One woman broke out a treasured bottle of whiskey at ten A.M. We toasted our men, the men and women of the Manhattan District and the end of war.
As Jette makes clear, the denizens of Los Alamos celebrated even if they couldn’t be quite specific about what it was that they were celebrating. Speculating about atomic bombs and their powerful effects had been going on for decades even while their development was top secret and confined to a relatively short period of time. In Los Alamos and the Development of the Atomic Bomb, author Robert W. Seidel notes:
Los Alamos had succeeded in producing a nuclear weapon only 2 years, 3 months and 16 days after it was formally opened.
British author H. G. Wells introduced the world to the term atomic bomb in his novel The World Set Free: A Story of Mankind, when he wrote the following:
[T]hese atomic bombs which science burst upon the world that night were strange even to the men who used them.
Although it’s oft been noted that Wells was conceptually mistaken about how atomic bombs would function, this quote has a nice ring of uncertainty to it that played out early and often in the reality of the Manhattan Project. At one point early in the project, a group of scientists were briefly concerned that the heat from an atomic bomb might set Earth’s atmosphere on fire. As plans were being made for Trinity, the level of uncertainty surrounding the plutonium-based implosion device—the bomb type tested at Trinity—was high enough that a 200-ton steel vessel known as Jumbo was built as a container and test apparatus for the device. Jumbo was designed so that, in the event of a so-called fizzle—an incomplete detonation—the irreplaceable plutonium would remain inside Jumbo. Although how the thoroughly deconstructed plutonium would have been retrieved from Jumbo’s insides beggars the imagination.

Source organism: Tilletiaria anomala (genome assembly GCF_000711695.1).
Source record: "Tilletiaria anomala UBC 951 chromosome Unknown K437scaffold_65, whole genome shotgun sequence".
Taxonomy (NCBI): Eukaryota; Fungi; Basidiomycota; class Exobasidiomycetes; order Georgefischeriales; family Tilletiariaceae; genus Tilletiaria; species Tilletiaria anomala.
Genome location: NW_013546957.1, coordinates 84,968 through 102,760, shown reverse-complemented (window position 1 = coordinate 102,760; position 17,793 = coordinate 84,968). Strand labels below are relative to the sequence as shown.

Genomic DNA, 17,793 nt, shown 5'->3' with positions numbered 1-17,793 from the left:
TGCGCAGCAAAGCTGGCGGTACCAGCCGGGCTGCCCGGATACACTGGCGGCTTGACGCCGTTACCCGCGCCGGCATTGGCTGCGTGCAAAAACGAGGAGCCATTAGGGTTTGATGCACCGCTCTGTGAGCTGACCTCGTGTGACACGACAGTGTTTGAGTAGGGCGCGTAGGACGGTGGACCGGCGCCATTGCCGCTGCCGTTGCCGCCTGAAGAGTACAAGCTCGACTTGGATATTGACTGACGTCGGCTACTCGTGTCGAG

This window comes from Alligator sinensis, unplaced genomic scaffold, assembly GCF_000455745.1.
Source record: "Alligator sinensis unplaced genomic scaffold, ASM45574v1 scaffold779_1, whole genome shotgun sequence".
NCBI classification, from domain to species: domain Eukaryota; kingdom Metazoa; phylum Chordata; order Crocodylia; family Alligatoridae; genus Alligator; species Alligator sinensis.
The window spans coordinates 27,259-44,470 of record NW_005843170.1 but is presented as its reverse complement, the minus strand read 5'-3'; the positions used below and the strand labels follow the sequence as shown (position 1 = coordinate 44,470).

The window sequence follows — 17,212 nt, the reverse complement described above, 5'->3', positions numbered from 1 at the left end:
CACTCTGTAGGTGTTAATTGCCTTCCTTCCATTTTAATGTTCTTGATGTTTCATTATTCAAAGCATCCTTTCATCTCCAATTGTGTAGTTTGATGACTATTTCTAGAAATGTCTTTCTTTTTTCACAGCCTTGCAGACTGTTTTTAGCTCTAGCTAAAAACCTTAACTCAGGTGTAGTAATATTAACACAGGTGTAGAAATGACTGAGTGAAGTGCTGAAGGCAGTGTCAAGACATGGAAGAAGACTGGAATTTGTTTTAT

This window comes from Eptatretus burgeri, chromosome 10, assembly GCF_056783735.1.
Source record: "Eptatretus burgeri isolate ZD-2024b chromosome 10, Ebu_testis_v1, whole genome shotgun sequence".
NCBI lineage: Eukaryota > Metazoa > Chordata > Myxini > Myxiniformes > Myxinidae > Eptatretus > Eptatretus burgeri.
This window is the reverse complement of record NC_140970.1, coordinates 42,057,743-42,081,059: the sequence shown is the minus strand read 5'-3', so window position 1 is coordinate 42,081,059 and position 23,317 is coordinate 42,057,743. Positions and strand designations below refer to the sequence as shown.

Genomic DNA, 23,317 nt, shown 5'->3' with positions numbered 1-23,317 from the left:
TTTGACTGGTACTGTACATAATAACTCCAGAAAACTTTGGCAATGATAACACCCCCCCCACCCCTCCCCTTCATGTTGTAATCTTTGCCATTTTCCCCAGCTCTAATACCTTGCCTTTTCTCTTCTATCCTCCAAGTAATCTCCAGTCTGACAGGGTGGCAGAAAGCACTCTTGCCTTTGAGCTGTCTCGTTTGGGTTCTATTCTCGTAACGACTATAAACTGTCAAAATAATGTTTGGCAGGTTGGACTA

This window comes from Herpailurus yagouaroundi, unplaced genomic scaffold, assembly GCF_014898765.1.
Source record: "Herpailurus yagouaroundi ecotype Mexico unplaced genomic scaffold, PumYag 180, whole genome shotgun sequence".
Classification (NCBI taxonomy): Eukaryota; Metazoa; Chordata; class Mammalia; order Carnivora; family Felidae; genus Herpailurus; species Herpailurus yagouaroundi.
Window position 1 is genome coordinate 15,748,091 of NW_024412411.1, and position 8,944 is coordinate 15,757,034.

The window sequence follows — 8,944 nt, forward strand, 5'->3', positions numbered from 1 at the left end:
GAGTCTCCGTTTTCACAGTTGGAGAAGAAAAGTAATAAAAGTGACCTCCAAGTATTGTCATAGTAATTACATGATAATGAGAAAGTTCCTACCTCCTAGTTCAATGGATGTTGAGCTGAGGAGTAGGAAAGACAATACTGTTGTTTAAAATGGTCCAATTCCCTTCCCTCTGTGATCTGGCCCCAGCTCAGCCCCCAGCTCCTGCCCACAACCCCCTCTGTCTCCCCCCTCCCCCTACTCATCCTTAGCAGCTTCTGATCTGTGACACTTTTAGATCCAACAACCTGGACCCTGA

In Applied Nuclear Physics, Ernest Pollard of Yale University and William Davidson Jr. of the B. F. Goodrich Company made this eerie prediction in 1942:
The separation of the uranium isotopes in quantity lots is now being attempted in several places. If the reader wakes some morning to read in his newspaper that half the United States was blown into the sea overnight he can rest assured that someone, somewhere, succeeded.
Fortunately, Laurence’s post-Trinity article only had to faux-report that an ammo dump had gone up in an unfortunate explosion, not that New Mexico, Arizona, and California disappeared in a conflagration. Although it isn’t about atomic bombs (it was published in 1937), the post-apocalyptic Stephen Vincent Benet short story “By the Waters of Babylon” echoes these doomsday possibilities that hung in the air in July 1945 and also haunted Doug during moments of his Cold War childhood.
It’s arguable that no other event in human history remade the reality of our existence as wholly or as swiftly. The conclusion of Rabi’s remarks speaks directly to what had been achieved:
A new thing had just been born; a new control; and new understanding of man, which man had acquired over nature.
Years later, Oppenheimer’s familiarity with Sanskrit and Hindu scripture would lead him to claim that watching the first atomic bomb explosion would remind him of lines from the Bhagavad-Gita:
Now, I am become Death, the destroyer of worlds.
HERE is a link to an interview with Oppenheimer during which he recollects this memory. Oppenheimer’s words serve as the final ones for our posts about Trinity and also as the introduction to next week’s post in The Countdown to The Cold War. August 1945, of course, brings us to Hiroshima and Nagasaki.